That time when you can’t find an appropriate picture for the article you’re writing…Heh heh. You’re tough. Don’t complain. I’m good at explaining things anyway, without pictures. “Sure,” you smirk. “That must be the reason why you recommend having a picture on the front of one’s novel.”
Anyway…enough with the weirdness, and on to the article…
Where were we? Ah, yes. Another title in the Great Endings series. This time, we have a doozy: the Peaceful Ending (or the Peaceful One if you prefer, although that sounds like some legendary Buddhist monk). It’s a more advanced technique, because unlike the other endings that we’ve seen, it plays on the cerebral anticlimax that follows the confrontation. (Notice how I said “confrontation” and not “resolution”, but more on that later)
I’m going to say this and get it out of the way: if you want a banger, an end-all-be-all ending, a smashing and breathtaking conclusion to the story like fanfare at the end of a musical, this is probably not the ending you are going to enjoy writing. Choose something more suspenseful.
And all of this goes without saying that not all books should have a Peaceful Ending. Some books rightfully deserve that smash-bang-boom ending. The Peaceful Ending should be employed when you have characters that are in disarray after the confrontation with the bad guy(s).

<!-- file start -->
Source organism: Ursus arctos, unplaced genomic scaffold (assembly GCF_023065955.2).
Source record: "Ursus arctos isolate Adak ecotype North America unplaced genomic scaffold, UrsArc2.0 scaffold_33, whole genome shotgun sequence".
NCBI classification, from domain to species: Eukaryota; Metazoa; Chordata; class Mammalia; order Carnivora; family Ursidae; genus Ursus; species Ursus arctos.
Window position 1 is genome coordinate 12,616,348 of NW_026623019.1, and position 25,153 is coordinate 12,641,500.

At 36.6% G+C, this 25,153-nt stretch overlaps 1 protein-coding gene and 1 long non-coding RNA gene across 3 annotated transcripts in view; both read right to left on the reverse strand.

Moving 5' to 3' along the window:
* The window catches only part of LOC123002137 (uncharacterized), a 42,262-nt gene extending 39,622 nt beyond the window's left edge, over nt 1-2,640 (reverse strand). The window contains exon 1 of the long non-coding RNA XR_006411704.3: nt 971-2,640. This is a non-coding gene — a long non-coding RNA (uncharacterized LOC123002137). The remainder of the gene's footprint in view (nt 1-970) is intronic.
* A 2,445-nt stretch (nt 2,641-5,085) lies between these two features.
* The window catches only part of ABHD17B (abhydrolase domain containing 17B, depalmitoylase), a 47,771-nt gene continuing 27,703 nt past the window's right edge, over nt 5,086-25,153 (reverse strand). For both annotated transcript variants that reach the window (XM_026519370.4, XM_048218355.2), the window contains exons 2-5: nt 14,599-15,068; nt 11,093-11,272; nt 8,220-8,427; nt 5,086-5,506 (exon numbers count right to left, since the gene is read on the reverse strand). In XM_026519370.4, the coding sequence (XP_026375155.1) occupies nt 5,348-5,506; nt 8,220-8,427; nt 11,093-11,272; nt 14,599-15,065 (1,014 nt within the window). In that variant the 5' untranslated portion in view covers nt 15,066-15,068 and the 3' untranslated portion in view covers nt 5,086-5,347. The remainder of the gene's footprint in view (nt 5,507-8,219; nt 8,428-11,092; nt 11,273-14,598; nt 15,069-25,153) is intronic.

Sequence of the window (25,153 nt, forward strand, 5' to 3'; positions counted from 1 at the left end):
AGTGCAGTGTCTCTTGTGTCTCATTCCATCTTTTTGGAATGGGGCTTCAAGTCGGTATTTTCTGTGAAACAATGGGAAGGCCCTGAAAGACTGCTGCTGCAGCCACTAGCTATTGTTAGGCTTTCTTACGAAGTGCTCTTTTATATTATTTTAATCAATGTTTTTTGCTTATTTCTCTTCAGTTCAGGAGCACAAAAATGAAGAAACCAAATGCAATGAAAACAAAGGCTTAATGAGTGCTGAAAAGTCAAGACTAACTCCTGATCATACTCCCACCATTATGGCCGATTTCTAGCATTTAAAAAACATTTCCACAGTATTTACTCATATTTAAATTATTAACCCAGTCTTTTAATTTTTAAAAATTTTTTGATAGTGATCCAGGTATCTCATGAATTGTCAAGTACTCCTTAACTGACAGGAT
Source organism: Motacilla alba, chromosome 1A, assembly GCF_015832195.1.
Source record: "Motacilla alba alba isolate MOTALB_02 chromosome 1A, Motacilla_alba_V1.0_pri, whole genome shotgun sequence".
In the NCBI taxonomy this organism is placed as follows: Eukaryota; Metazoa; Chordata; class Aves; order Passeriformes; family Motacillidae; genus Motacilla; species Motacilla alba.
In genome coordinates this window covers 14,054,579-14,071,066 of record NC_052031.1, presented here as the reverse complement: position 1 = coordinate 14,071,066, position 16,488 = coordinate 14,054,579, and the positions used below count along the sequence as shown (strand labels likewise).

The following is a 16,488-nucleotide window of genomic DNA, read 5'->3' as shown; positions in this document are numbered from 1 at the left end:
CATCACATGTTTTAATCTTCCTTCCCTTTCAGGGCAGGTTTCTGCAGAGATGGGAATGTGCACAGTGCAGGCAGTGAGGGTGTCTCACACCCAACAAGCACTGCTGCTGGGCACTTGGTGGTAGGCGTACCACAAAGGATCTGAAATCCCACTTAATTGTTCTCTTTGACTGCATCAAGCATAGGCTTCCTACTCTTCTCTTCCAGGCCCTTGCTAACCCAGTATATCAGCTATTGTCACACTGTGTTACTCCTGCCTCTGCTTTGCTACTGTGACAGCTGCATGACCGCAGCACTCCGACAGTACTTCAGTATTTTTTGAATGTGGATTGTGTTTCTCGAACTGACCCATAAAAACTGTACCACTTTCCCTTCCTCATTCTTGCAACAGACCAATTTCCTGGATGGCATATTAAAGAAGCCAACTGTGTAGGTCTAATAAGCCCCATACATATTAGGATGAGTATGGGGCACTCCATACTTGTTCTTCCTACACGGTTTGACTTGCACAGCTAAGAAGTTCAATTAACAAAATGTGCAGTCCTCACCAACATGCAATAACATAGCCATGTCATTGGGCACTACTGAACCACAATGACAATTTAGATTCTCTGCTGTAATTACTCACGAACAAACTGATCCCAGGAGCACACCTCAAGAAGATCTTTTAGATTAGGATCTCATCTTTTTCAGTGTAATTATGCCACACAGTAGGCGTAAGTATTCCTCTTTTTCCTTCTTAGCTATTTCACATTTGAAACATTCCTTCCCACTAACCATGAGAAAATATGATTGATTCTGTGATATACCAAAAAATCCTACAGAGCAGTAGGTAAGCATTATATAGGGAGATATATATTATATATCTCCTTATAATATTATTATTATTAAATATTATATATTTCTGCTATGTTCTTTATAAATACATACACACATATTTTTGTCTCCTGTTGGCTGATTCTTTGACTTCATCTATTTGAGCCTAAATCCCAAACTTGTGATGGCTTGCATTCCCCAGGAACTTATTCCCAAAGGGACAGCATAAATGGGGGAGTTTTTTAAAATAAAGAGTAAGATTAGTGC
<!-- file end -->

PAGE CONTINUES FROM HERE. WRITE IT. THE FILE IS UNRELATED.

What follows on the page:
A lull of peace after a period of conflict can really bring out qualities in human beings that you wouldn’t recognize without it. Especially when your characters are shaken: a small chat by the fireside, a surveying of a now-silent battlefield, or sitting at home alone with a mug of coffee can help resolve the final issues they may have. Hence, the true Resolution of the story.
The Peaceful Ending is the calm after the storm. But, as all good endings (GREAT endings, that is) it must be a resolution. Therefore, it has to answer key components of the story and square away loose threads. Otherwise, it wouldn’t be a resolution.
This is what makes this ending more cerebral. It doesn’t finish the story with a physical altercation; rather, an intellectual one. The hero’s lingering questions are answered around a campfire the night after the raid. The heroine’s doubts are borne away by papers her grandfather left her in the old attic.
For this to be the case, then, you have to have some doubts left to get rid of. This requires not everything to be resolved in the confrontation. This ending requires more advanced planning than the others: be sure to leave the final mystery unsolved, the biggest meatball uneaten (huh?), and the resolution…well, unresolved. You need to resolve it in a moment of peace, not conflict.
And remember, your goal is not to just have a feel-good scene. Although that can be one of your aims, it cannot be the only one: you need to show us the end of the story. Did Garbo ever succeed in destroying Melchaton? Was the Relic of K’rahzandir ever found? Did the hero stop the bomb in time? I think you get the idea, but still: as in all good (GREAT, that is) endings, you need a proper resolution.
Good luck, and happy writing!
Be sure to check out my latest novel, Book 1 in the Praetors of Lost Magic Series, and our Publications page. Until then, writers!